Interpreter pattern is used for language or expression evaluation by creating an interface that tells the context for interpretation.
  • Iterator
    Iterator pattern is used to provide sequential access to a number elements present inside a collection object without any relevant information exchange.
  • Mediator
    Mediator pattern provides easy communication through its mediator class that allows communication for several classes.
  • Memento
    Memento pattern involves the working of three classes Memento, CareTaker, and Originator. Memento holds the restorable state of the object. Originator’s job is the creation and storing of state and CareTaker’s job is the restoration of memento states.
  • Null Object
    Null Object is used instead of specifying a Null value and is used to represent a particular operation that does nothing when created. It is basically a check for Null value without the presence of the value.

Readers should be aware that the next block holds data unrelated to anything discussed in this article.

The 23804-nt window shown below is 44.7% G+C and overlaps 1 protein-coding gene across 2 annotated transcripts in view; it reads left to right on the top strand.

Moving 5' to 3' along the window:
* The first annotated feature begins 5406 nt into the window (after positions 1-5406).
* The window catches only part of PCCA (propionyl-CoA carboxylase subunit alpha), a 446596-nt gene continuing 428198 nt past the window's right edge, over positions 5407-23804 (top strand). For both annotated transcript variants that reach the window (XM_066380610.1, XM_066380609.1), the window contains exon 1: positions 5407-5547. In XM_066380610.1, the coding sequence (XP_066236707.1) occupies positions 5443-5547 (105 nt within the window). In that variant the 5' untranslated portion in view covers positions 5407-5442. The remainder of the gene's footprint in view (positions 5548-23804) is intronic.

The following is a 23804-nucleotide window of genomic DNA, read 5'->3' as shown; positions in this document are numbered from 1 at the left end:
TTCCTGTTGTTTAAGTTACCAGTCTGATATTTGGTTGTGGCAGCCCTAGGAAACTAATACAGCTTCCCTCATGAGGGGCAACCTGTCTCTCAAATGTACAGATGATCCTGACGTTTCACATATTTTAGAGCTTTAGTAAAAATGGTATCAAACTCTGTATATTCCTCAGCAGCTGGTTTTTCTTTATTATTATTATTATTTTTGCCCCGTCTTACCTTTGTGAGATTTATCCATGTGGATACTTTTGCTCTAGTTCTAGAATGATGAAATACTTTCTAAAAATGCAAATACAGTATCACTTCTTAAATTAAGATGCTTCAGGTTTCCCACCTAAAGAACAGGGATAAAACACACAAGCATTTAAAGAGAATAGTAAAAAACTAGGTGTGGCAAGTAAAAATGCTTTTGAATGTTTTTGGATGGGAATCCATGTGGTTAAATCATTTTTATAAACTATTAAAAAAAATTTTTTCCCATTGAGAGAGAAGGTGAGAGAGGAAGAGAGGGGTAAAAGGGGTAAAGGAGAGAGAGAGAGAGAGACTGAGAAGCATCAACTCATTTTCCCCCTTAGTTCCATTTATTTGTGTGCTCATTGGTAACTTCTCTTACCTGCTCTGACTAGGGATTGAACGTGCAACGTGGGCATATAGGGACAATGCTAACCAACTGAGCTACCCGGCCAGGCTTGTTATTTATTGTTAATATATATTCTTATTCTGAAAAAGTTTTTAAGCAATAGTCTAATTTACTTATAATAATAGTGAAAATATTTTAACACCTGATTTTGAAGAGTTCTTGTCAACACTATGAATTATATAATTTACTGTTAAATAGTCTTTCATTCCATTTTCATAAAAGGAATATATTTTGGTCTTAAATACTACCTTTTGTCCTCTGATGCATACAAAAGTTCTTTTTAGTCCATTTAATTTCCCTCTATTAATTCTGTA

• Observer
    A One-to-Many relationship calls for the need of Observer pattern to check the relative dependencies of objects.
  • State
    In State pattern, the behavior of a class varies with its state and is thus represented by the context object.
  • Strategy
    Strategy pattern deals with the change in class behavior at runtime. The objects consist of strategies and the context object judges the behavior at runtime of each strategy.
  • Template method
    It is used with components having similarity where a template of the code may be implemented to test both the components. The code can be changed with minor alterations.
  • Visitor
    A Visitor performs a set of operations on an element class and changes its behavior of execution. Thus the variance in the behavior of element class is dependent on the change in visitor class.

J2EE Patterns

J2EE stands for Java 2 Enterprise Edition currently known as Java Enterprise Edition (J EE). It consists of many APIs that provide software developers with the capabilities to write server-side code. The J2EE patterns deal with testing on the presentation tier as offered by Sun Java Center. These design patterns are specifically concerned with the following listed layers.